Spansion Makes Splash in Flash

AMD and Fujitsu have embarked on a new line of
advanced Flash memory to address an explosion of consumer electronics
products, the companies said Tuesday.

The collaboration comes from AMD’s Spansion subsidiary,
which is producing an entirely new Flash memory family based on the
Serial Peripheral Interface (SPI), an emerging serial communication
standard with a projected growth rate of $500 million in 2005 to more
than $1 billion in 2007, according to market analysts with Web-Feet Research.

The product family — named Spansion FL — uses
a combination of “NOR” Flash memory with the company’s proprietary
MirrorBit technology. The components range in speeds from 1 to 16
megabits (Mb) today, with devices up to 64Mb planned for mid-2005.

NOR Flash (as in “not, or”) is used in
about 15 different memory applications, usually for PCs and other desktop
hardware. The other kind — NAND Flash (as in “not, and”) — is used in
40 assorted Flash card applications, such as storing music, video and
other data.

Rumors abound that the Semiconductor Industry Association’s (SIA)
yearly update of the industry sales trends this week will predict a NAND
market with negative market growth in 2005, but Alan Niebel, CEO of
Web-Feet Research, told his firm sees more
demand for NAND than for NOR.

“The trend is that NOR will grow by 10 percent by generation of
products, while NAND will triple each generation because there are many
more consumables,” he said. “Of the total memory market revenues
projected for 2007, NOR Flash will only make up 11.8 billion of a 27
billion total Flash market. That means NADN is expected to make up the
majority of the revenue.”

Because it uses NOR components, Serial Flash memory communicates with
processors in a different way than traditional parallel Flash memory
does. Traditional Flash memory inputs or outputs
8, 16, or 32 bits of data simultaneously, but serial Flash memory inputs
and outputs only one data bit (a “1” or a “0”) at a time.

“[Serial Flash memory] is not a full savior for NOR, but it does offer
more potential than parallel Flash,” Niebel said. “Mostly it’s because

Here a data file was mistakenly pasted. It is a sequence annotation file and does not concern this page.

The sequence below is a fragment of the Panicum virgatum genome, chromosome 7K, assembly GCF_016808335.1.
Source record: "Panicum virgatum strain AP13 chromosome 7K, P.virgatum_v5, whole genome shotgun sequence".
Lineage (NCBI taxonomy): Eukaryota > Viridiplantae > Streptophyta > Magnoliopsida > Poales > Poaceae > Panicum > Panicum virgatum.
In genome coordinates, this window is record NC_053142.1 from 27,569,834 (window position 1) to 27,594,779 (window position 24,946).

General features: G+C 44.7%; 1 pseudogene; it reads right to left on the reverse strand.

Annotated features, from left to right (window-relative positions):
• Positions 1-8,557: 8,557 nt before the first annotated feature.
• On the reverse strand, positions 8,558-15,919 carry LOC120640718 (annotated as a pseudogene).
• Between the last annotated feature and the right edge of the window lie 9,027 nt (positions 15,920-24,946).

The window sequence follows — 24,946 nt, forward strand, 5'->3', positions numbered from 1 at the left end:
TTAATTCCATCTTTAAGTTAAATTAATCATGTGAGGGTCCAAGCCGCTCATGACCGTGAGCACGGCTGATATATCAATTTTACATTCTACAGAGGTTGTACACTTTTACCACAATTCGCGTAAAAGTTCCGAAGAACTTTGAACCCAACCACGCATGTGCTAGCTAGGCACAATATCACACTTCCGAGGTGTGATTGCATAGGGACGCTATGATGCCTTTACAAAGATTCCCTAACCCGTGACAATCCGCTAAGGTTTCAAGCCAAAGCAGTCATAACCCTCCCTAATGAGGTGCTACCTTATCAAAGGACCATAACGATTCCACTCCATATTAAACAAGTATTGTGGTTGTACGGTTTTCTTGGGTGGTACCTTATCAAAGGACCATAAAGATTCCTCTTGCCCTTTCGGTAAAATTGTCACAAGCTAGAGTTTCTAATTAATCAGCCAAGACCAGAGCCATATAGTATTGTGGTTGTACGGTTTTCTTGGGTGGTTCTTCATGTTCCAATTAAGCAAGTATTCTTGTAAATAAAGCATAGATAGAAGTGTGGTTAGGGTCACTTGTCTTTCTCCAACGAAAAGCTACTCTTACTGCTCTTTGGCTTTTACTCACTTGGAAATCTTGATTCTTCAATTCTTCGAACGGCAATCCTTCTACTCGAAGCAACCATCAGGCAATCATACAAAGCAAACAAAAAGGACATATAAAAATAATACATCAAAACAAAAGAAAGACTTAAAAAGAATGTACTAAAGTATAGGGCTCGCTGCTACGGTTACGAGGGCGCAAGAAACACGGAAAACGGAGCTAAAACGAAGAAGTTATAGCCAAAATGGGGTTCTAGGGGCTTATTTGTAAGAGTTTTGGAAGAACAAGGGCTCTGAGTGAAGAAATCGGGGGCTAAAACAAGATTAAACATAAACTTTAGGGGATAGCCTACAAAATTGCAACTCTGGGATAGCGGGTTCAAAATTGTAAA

they are cannibalizing sockets from parallel Flash. The technology is
now being used in LCD monitors, DVD players, modems and even migrating
towards the BIOS in the PC that was a peer firmware hub in the desktops.
It has the ability to take the pin count down from about 42 or 44 to
only 4 pins in some cases.”

Niebel said the side benefit of a lower pin count means a reduction
in testing times, which can take up as much as 25 percent of the cost of
the microprocessor.

“Some are taking a higher density Flash component and giving it a
serial interface just to test it in the final stages but not using it in
the field application,” Niebel said.

With the addition of Serial Flash memory, the Spansion subsidiary
said it has a very broad range of NOR Flash memory densities — between
1 to 512Mb.

To help out with the production and evangelize its MirrorBit
technology as an industry standard, Spansion said it is teaming with
Saifun Semiconductors out of Netanya, Israel, to develop the Spansion FL
family. The companies said Spansion will use its proprietary MirrorBit
technology to manufacture product designs created by Saifun.

Meantime, Spansion’s latest product line includes the S29GL512N, a 512-megabit member of the Spansion GL-N product family. The memory chip combines expanded storage capacity with high performance and security and is earmarked for the next generation of
home and automotive electronics, telecom and networking equipment, and
mobile devices.

AMD said the GL-N family also includes fully compatible 256Mb and
128Mb devices to aid customers who design numerous products based
on a single platform.

The FL-family products are available now. The
companies are also sampling the Spansion S29GL512N products.

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